Many societies have a long history of using alcohol. In a lot of communities it was cheaper and cleaner than water at one time, so you can see why it had it’s place. That is not the case today. Today, drinking alcohol is seen as a past-time. It is a ‘normal’ way to relax and unwind, and you are often more likely to be seen as odd or unusual if you don’t drink, rather than if you do. In my opinion this is rather strange, especially if you look at the fact that it is actually an addictive drug.
I think for me at least, the way our country deals with alcohol, and the way it is such a ingrained part of day to day life, made it much harder to address my drinking problem. I told myself it was okay, because everyone else was doing it. When you see alcohol everywhere it reinforces the idea that it is normal or that we need it. When we form an addiction we aren’t only fighting the physical need for the substance, but also the images around us. It can make us feel like we’re swimming against the tide and failing by being different. It makes it so much harder than it needs to be.
It is so easy to drink nowadays, prices are lower and availability is higher, and we are reminded time and time again that it is what we need to have fun and enjoy ourselves. When I was younger I remember supermarket aisles selling alcohol being shut on Sundays, or at least for some hours on a Sunday, and that was well before 24 hour opening came into force. My parents often frequented the local off license, but there isn’t so much need for shops like that now, when alcohol is so readily available in so many other places, and licensing laws have been relaxed over the years. It is so easy to throw some alcohol into the basket or trolley when you pop into the shops, even in many petrol stations, which I always find bizarre! I am glad that supermarkets have stopped some of the offers that used to draw me in. Three bottles for a tenner was always a catch for me, and as three wouldn’t last me two days I was often tempted to double up to make the most of the offer. I wouldn’t think anything of it, and that is a mark of how ‘normal’ it is to drink in our society. Even in some restaurants the meal deals involve an alcoholic drink, and it’s sometimes cheaper to get an alcoholic drink than a soft one. There often isn’t the same choice of non-alcoholic drinks, which is a shame, as I think sober people can be forgotten but just because I don’t drink alcohol, it doesn’t mean I no longer want to taste something interesting!
Self-medicating for stress or anxiety is becoming a normal thing, with a relaxed attitude to the fact that many people are drinking every day, coming home to their reward of a drink or two in the evening. The problem with this is that it builds a reliance, it encourages a dependency, and before long, you are relying on it much more than you ever thought you would be. Of course, this is without taking into account any thoughts of the physical harm that long term drinking can cause. Children as well are seeing alcohol as a normal way to relax, and that’s sad. It’s one thing doing something to yourself, but it’s tricky when it begins to influence others.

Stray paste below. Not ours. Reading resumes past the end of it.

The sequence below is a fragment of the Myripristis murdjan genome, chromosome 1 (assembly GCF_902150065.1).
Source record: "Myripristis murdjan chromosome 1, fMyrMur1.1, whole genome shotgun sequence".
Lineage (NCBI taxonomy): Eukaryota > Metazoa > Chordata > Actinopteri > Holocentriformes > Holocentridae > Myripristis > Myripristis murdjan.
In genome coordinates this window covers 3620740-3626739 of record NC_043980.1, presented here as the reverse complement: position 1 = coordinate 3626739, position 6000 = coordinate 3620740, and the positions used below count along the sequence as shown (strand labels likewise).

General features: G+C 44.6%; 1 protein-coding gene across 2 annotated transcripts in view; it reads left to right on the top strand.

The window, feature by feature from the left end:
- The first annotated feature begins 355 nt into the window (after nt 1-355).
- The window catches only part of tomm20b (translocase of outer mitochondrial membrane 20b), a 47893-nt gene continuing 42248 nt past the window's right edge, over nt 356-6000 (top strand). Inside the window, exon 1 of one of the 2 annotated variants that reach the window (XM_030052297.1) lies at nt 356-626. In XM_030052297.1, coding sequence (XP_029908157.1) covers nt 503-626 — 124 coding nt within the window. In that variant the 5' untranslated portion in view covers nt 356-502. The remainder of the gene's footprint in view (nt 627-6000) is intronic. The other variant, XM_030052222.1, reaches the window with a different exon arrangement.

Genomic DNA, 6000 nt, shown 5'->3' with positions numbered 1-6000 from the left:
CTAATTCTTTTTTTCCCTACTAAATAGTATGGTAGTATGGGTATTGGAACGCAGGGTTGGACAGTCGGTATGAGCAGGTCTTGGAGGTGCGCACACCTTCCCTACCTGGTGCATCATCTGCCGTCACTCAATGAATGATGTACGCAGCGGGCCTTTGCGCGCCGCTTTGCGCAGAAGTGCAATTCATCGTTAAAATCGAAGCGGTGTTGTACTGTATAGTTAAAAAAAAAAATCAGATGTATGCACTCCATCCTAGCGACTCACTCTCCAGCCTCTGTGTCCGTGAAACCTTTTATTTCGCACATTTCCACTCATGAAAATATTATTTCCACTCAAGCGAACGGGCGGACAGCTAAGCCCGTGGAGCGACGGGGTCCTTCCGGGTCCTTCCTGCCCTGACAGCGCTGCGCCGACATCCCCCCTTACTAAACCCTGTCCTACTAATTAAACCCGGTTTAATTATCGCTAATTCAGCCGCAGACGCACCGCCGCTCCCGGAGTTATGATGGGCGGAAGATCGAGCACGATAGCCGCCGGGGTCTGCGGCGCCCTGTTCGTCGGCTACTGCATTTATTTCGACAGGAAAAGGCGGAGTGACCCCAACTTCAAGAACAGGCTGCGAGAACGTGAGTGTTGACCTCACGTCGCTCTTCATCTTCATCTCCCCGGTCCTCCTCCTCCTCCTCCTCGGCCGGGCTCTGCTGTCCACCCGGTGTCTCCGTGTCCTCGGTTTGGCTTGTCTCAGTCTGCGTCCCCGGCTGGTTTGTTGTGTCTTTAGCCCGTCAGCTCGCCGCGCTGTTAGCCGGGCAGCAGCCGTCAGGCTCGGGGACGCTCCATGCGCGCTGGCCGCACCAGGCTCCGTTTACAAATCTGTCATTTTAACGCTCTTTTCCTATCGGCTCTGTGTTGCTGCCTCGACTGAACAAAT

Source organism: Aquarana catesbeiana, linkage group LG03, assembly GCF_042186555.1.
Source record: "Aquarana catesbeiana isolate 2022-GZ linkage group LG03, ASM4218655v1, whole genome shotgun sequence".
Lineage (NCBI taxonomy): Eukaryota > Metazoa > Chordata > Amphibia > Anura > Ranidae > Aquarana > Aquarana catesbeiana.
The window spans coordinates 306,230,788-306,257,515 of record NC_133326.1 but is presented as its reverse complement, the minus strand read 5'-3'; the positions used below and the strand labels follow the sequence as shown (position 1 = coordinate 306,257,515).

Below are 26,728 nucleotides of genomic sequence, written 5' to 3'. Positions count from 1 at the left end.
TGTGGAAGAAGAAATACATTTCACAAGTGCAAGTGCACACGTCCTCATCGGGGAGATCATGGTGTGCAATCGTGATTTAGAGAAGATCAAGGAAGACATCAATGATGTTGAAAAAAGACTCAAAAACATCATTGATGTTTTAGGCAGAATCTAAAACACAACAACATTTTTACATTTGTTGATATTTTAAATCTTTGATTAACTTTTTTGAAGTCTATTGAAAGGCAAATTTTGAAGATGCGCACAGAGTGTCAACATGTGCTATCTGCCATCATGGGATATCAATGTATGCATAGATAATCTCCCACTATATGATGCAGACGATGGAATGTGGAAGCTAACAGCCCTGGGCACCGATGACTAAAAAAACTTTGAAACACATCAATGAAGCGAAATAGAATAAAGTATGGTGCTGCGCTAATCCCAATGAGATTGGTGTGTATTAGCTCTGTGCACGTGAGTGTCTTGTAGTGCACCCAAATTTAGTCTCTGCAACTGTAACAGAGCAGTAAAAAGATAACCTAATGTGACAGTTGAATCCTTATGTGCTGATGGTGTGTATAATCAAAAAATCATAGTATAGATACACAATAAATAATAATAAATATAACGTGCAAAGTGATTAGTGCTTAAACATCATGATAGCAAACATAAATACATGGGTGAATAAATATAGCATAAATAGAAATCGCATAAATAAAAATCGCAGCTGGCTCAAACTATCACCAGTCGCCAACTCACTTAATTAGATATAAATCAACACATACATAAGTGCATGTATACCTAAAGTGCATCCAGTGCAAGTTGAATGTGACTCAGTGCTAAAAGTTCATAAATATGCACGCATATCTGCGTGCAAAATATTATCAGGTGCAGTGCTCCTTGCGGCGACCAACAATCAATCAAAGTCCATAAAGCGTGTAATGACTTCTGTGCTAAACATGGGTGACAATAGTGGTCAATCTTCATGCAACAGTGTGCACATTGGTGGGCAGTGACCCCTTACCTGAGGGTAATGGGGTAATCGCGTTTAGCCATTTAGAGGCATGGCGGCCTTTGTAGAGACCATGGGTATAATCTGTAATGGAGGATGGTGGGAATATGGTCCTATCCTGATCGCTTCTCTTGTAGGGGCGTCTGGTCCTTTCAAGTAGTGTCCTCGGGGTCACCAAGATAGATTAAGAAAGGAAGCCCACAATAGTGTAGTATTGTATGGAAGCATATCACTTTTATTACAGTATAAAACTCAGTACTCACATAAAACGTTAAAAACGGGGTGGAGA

The statistics from The World Health Organisation are frightening. They suggest that 3.3 million deaths each year are attributed to harmful use of alcohol which is more than results from HIV/AIDS, violence or tuberculosis. They also estimate that an average of 6.2 litres of pure alcohol are consumed by every person over the age of 15 per year. As about half of the population don’t actually drink alcohol it means that those who do, drink approximately 17 litres of pure alcohol each year. According to Alcohol Change, there are approximately 586,780 dependent drinkers in England with around a quarter of adults in England and Scotland drinking more than the recommended low-risk guidelines. Although it was refreshing to see recently that the American Institute for Cancer Research are recommending that we should limit alcohol consumption. They actually go on to state that, “For cancer prevention, it’s best not to drink alcohol.”
I hope eventually something changes regarding advertising in the UK. While I am not against people drinking, I am against adverts which overly glamourise alcohol. I hate that it is promoted as something desirable, when it is really just an addictive drug. It does a lot of damage to a lot of people, as I have experienced first hand and I wish that were recognised more than it is right now, and perhaps it could be seen as less of a day to day normality than it is for a lot of people currently.
When we look at children, we can see how we were meant to be. They don’t need alcohol to have fun, or to relax. My three year old Stanley doesn’t crack open a beer on a sunny afternoon in the garden, but as adults we often feel we should. Come to think of it, my three teenagers wouldn’t either, so maybe I’m doing something right!
Take care of yourselves.